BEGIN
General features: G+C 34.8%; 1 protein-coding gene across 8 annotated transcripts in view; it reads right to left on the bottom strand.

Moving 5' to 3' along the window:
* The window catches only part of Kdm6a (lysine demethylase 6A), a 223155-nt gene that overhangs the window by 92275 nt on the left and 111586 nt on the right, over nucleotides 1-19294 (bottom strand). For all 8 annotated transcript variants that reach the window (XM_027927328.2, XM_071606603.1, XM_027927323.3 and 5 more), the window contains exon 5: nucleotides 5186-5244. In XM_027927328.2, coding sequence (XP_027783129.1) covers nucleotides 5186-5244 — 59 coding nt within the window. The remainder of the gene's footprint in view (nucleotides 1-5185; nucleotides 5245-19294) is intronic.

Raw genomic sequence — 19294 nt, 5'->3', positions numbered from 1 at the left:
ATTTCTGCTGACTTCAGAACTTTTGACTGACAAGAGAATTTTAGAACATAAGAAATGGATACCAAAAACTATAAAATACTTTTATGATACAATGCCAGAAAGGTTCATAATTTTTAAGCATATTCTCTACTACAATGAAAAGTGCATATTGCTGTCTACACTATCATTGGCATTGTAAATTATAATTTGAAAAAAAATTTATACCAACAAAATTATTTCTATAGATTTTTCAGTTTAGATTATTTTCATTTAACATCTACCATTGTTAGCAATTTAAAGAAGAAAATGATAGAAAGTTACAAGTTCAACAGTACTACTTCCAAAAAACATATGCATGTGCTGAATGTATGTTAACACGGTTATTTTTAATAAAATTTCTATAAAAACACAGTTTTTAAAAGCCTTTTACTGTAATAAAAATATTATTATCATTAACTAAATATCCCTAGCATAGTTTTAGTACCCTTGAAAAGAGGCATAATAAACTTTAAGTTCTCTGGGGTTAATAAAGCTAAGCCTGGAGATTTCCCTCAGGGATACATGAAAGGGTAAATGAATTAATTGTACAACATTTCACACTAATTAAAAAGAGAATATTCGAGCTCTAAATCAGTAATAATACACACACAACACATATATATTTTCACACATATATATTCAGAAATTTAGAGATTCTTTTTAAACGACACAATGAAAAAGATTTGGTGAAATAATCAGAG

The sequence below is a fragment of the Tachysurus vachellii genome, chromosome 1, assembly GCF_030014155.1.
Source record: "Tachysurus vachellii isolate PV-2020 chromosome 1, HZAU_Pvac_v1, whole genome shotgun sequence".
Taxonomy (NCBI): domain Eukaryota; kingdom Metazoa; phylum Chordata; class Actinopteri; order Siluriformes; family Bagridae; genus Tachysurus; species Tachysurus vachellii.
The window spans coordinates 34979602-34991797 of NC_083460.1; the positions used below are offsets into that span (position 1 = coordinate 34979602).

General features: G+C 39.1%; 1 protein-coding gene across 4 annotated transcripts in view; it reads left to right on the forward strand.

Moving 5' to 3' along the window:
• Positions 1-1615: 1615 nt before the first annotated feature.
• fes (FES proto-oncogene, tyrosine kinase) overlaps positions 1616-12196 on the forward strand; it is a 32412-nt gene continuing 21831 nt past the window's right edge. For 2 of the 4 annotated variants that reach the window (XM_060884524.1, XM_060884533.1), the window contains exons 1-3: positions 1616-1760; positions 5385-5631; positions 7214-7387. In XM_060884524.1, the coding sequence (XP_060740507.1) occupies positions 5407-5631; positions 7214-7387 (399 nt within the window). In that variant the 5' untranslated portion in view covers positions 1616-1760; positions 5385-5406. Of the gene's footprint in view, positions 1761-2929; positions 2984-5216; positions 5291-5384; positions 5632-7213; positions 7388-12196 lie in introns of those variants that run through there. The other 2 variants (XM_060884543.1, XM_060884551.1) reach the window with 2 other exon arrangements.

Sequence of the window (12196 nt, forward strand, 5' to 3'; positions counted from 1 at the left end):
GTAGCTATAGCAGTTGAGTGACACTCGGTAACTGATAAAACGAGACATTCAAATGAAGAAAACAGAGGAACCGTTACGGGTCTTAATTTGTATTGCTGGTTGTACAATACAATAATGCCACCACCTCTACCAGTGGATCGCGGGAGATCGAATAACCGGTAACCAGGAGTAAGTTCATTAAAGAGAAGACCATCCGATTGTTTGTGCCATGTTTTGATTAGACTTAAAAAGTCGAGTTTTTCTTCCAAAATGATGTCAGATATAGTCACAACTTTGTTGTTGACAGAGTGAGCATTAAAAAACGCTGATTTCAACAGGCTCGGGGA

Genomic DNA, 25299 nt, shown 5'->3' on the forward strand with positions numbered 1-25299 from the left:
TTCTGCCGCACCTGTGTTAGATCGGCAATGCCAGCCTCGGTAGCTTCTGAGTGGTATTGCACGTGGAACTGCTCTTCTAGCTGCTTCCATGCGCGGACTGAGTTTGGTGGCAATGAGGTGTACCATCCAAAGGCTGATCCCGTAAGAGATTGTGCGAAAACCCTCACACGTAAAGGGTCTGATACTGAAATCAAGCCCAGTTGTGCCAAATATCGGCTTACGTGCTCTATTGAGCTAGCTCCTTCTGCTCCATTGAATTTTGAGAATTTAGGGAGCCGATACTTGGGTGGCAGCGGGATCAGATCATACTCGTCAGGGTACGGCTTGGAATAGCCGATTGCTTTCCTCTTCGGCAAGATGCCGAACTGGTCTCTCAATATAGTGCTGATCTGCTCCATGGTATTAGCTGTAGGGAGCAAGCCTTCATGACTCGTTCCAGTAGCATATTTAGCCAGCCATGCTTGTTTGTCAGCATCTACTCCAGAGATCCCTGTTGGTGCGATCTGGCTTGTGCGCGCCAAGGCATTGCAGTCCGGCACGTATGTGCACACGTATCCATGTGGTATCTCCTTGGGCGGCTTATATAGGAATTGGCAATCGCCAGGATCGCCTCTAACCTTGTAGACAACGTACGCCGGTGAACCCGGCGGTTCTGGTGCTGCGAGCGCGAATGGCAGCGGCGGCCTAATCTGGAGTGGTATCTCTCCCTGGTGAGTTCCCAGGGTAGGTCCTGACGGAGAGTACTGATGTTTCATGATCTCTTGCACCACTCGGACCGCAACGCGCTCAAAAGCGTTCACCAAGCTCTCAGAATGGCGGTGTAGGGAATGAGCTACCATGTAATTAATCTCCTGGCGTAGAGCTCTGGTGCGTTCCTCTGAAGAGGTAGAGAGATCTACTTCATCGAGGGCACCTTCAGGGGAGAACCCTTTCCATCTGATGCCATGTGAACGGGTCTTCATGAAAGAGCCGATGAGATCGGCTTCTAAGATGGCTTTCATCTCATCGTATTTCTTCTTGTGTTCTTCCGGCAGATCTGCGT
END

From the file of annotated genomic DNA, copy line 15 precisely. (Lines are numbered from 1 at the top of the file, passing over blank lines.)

GTAGCTATAGCAGTTGAGTGACACTCGGTAACTGATAAAACGAGACATTCAAATGAAGAAAACAGAGGAACCGTTACGGGTCTTAATTTGTATTGCTGGTTGTACAATACAATAATGCCACCACCTCTACCAGTGGATCGCGGGAGATCGAATAACCGGTAACCAGGAGTAAGTTCATTAAAGAGAAGACCATCCGATTGTTTGTGCCATGTTTTGATTAGACTTAAAAAGTCGAGTTTTTCTTCCAAAATGATGTCAGATATAGTCACAACTTTGTTGTTGACAGAGTGAGCATTAAAAAACGCTGATTTCAACAGGCTCGGGGA